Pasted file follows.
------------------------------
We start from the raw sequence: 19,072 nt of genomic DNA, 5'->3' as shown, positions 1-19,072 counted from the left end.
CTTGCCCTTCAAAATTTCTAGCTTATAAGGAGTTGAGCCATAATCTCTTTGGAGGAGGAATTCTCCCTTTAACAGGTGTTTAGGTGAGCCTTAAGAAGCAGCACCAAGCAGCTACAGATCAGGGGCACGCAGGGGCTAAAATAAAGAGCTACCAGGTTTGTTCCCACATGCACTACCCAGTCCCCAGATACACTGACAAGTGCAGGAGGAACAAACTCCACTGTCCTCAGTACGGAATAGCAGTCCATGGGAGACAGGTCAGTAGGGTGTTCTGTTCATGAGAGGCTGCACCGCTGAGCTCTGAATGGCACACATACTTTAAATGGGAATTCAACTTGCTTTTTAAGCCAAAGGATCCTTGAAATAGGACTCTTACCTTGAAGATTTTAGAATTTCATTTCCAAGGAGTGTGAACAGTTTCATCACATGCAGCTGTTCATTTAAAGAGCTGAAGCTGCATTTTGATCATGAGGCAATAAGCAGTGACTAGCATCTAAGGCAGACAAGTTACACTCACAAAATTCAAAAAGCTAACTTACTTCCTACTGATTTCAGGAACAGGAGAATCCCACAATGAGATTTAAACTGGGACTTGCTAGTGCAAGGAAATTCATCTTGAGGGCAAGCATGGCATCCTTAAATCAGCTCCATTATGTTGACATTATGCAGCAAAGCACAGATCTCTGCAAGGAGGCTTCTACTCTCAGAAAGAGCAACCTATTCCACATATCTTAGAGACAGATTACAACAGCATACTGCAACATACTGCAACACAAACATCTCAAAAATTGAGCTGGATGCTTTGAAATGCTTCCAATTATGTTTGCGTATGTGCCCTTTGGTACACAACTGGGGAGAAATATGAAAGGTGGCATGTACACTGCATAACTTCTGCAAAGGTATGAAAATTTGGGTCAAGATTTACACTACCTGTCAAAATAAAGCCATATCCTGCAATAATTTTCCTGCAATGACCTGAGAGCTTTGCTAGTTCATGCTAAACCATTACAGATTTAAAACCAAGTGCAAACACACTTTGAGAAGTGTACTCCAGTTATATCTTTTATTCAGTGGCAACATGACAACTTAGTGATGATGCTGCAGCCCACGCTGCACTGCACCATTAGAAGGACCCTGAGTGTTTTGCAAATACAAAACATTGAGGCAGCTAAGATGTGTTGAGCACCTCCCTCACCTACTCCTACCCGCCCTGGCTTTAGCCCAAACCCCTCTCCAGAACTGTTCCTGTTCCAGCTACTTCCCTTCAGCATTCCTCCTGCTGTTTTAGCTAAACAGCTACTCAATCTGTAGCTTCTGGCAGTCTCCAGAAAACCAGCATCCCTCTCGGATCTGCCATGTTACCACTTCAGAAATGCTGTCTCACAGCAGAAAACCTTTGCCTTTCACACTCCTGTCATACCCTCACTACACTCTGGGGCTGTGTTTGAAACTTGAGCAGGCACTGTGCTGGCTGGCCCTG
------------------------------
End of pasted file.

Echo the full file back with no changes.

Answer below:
We start from the raw sequence: 19,072 nt of genomic DNA, 5'->3' as shown, positions 1-19,072 counted from the left end.
CTTGCCCTTCAAAATTTCTAGCTTATAAGGAGTTGAGCCATAATCTCTTTGGAGGAGGAATTCTCCCTTTAACAGGTGTTTAGGTGAGCCTTAAGAAGCAGCACCAAGCAGCTACAGATCAGGGGCACGCAGGGGCTAAAATAAAGAGCTACCAGGTTTGTTCCCACATGCACTACCCAGTCCCCAGATACACTGACAAGTGCAGGAGGAACAAACTCCACTGTCCTCAGTACGGAATAGCAGTCCATGGGAGACAGGTCAGTAGGGTGTTCTGTTCATGAGAGGCTGCACCGCTGAGCTCTGAATGGCACACATACTTTAAATGGGAATTCAACTTGCTTTTTAAGCCAAAGGATCCTTGAAATAGGACTCTTACCTTGAAGATTTTAGAATTTCATTTCCAAGGAGTGTGAACAGTTTCATCACATGCAGCTGTTCATTTAAAGAGCTGAAGCTGCATTTTGATCATGAGGCAATAAGCAGTGACTAGCATCTAAGGCAGACAAGTTACACTCACAAAATTCAAAAAGCTAACTTACTTCCTACTGATTTCAGGAACAGGAGAATCCCACAATGAGATTTAAACTGGGACTTGCTAGTGCAAGGAAATTCATCTTGAGGGCAAGCATGGCATCCTTAAATCAGCTCCATTATGTTGACATTATGCAGCAAAGCACAGATCTCTGCAAGGAGGCTTCTACTCTCAGAAAGAGCAACCTATTCCACATATCTTAGAGACAGATTACAACAGCATACTGCAACATACTGCAACACAAACATCTCAAAAATTGAGCTGGATGCTTTGAAATGCTTCCAATTATGTTTGCGTATGTGCCCTTTGGTACACAACTGGGGAGAAATATGAAAGGTGGCATGTACACTGCATAACTTCTGCAAAGGTATGAAAATTTGGGTCAAGATTTACACTACCTGTCAAAATAAAGCCATATCCTGCAATAATTTTCCTGCAATGACCTGAGAGCTTTGCTAGTTCATGCTAAACCATTACAGATTTAAAACCAAGTGCAAACACACTTTGAGAAGTGTACTCCAGTTATATCTTTTATTCAGTGGCAACATGACAACTTAGTGATGATGCTGCAGCCCACGCTGCACTGCACCATTAGAAGGACCCTGAGTGTTTTGCAAATACAAAACATTGAGGCAGCTAAGATGTGTTGAGCACCTCCCTCACCTACTCCTACCCGCCCTGGCTTTAGCCCAAACCCCTCTCCAGAACTGTTCCTGTTCCAGCTACTTCCCTTCAGCATTCCTCCTGCTGTTTTAGCTAAACAGCTACTCAATCTGTAGCTTCTGGCAGTCTCCAGAAAACCAGCATCCCTCTCGGATCTGCCATGTTACCACTTCAGAAATGCTGTCTCACAGCAGAAAACCTTTGCCTTTCACACTCCTGTCATACCCTCACTACACTCTGGGGCTGTGTTTGAAACTTGAGCAGGCACTGTGCTGGCTGGCCCTG